Investing for other people...


S

Shhhh

Hello all,

I am an individual who interested in investing for other people (family,
friends, etc.) Before I accept any money from anyone what should my first
step be? set up a sole proprietorship? an LLC? an S corp? do I need to
contact a lawyer first?

any suggestions and opinions are greatly appreciated.


Thanks,
Shhhh
 
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J

John A. Weeks III

"Shhhh" <[email protected]> said:
I am an individual who interested in investing for other people (family,
friends, etc.) Before I accept any money from anyone what should my first
step be? set up a sole proprietorship? an LLC? an S corp? do I need to
contact a lawyer first?

any suggestions and opinions are greatly appreciated.
How about getting some licenses, such as becoming a registered
securities broker. Do a search on "Series 7" to get started.
If you start a financial company without the proper licenses,
you will have a chance to visit a lawyer much sooner than you
may have planned.

-john-
 
S

Sgt.Sausage

Shhhh said:
Hello all,

I am an individual who interested in investing for other people (family,
friends, etc.) Before I accept any money from anyone what should my first
step be? set up a sole proprietorship? an LLC? an S corp? do I need to
contact a lawyer first?

any suggestions and opinions are greatly appreciated.


Thanks,
Shhhh

Bad idea.

Customers, Clients -- sure. No problem.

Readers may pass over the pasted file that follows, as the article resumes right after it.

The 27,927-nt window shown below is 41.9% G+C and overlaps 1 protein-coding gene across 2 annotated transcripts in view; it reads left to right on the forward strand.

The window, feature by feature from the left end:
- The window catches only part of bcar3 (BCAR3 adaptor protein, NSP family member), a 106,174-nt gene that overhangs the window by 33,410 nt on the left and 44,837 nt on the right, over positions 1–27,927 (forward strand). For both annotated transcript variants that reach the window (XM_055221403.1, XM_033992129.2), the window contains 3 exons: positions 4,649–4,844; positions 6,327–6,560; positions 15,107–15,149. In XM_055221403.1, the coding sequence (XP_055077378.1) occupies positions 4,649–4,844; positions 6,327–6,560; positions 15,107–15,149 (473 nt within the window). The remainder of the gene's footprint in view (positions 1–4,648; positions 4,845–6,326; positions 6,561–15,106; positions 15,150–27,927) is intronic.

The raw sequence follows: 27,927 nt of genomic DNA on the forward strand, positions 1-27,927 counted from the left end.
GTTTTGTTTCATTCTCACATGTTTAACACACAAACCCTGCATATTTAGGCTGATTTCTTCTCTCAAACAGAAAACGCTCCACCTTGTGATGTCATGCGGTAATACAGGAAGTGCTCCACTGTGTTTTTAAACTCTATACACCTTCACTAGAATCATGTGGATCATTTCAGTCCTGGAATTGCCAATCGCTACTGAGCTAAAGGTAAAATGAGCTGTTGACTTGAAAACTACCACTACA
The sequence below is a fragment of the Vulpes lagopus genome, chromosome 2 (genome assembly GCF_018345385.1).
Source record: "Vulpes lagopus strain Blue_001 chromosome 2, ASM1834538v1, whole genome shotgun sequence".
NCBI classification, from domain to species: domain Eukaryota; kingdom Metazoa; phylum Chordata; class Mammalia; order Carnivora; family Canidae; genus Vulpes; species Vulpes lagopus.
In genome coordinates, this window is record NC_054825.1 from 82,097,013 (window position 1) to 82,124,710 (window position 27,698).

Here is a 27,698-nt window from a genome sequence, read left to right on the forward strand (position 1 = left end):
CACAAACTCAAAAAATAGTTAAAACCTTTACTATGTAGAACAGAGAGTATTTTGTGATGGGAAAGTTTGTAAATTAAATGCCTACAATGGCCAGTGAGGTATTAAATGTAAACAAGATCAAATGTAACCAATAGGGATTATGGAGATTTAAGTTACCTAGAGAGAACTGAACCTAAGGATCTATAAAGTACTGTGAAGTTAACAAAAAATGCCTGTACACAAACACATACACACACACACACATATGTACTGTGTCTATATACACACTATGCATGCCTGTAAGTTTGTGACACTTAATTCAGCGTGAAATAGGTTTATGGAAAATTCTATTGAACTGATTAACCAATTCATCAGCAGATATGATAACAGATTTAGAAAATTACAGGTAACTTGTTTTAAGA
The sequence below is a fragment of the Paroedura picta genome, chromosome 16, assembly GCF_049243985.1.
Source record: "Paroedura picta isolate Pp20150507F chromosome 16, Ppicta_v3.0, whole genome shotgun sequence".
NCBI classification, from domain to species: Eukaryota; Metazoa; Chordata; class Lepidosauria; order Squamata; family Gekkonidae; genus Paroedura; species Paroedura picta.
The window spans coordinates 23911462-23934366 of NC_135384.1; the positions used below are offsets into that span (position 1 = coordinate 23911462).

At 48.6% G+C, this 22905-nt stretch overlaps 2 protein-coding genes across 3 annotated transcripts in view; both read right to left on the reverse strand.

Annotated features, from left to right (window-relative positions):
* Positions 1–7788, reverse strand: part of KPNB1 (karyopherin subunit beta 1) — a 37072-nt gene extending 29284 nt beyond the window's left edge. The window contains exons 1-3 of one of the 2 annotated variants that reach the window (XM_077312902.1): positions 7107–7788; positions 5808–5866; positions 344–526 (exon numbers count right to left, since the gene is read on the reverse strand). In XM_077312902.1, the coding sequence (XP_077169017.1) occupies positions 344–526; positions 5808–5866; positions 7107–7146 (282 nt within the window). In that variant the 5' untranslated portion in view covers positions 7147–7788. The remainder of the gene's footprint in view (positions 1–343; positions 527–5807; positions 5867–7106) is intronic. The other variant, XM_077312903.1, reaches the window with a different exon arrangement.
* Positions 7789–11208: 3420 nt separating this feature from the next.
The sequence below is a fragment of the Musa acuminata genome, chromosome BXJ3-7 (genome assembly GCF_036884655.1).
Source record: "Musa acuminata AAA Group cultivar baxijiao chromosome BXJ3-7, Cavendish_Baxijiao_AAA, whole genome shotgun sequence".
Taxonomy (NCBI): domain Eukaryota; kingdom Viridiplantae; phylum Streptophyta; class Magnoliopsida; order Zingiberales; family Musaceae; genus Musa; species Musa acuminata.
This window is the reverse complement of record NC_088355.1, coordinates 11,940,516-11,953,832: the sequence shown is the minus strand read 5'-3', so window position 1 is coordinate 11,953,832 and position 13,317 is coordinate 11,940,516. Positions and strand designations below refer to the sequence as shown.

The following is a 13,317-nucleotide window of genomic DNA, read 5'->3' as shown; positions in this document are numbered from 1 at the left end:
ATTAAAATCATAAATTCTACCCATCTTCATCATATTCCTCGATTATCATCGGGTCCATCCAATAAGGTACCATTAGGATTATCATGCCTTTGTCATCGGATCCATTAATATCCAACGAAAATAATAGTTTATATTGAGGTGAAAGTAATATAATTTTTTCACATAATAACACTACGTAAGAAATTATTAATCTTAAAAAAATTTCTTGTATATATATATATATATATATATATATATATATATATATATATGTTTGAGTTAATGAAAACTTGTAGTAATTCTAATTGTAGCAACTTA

Family, friends, etc. -- forget about it. You don't
want to go there.
 
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T

TB

Shhhh said:
I am an individual who interested in investing for other people (family,
friends, etc.) Before I accept any money from anyone what should my first
step be? set up a sole proprietorship? an LLC? an S corp? do I need to
contact a lawyer first?
Assuming you don't want to do this for free...you need to register as an
investment adviser in your home state and, generally, any state where
you would have more than 5 clients. This will require (among other
things) passing a test called the Series 65. If you would be managing
more than $25 million, you'd register with the SEC. Info: www.nasaa.org
- follow links to section on advisors. The www.sec.gov site has more info.

You can hire a lawyer for help, but there are also compliance consulting
companies that will do your filing and help you with the compliance
tasks required for an advisory business. Check the back pages of any of
the trade rags (Investment News, Financial Planning, Investment Advisor)
for classified ads.

Form of the business (sole-pro, LLC, etc) is a separate decision and yes
you should talk to a lawyer about that, preferably one familiar with the
liability and regulatory issues of an advisory practice.

JohnW mentioned a Series 7 which is a stockbroker's license - for those
who earn commissions on securities transactions. That's another way to
do it but not typical for a true money manager. Stockbrokers don't
really manage money, they "provide incidental services in connection
with the sale of securities." Or something like that.

-Tad
 
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